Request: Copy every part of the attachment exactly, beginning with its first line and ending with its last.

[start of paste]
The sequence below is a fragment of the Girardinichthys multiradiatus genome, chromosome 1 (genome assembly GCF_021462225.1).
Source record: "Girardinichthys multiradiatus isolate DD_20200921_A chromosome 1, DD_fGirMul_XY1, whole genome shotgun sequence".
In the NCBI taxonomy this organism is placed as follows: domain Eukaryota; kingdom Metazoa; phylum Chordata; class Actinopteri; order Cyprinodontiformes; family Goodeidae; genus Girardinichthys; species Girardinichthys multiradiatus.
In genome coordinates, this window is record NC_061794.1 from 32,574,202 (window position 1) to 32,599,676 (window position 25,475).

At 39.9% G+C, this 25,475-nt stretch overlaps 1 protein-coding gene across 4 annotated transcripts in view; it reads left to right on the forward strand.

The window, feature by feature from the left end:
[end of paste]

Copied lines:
The sequence below is a fragment of the Girardinichthys multiradiatus genome, chromosome 1 (genome assembly GCF_021462225.1).
Source record: "Girardinichthys multiradiatus isolate DD_20200921_A chromosome 1, DD_fGirMul_XY1, whole genome shotgun sequence".
In the NCBI taxonomy this organism is placed as follows: domain Eukaryota; kingdom Metazoa; phylum Chordata; class Actinopteri; order Cyprinodontiformes; family Goodeidae; genus Girardinichthys; species Girardinichthys multiradiatus.
In genome coordinates, this window is record NC_061794.1 from 32,574,202 (window position 1) to 32,599,676 (window position 25,475).

At 39.9% G+C, this 25,475-nt stretch overlaps 1 protein-coding gene across 4 annotated transcripts in view; it reads left to right on the forward strand.

The window, feature by feature from the left end: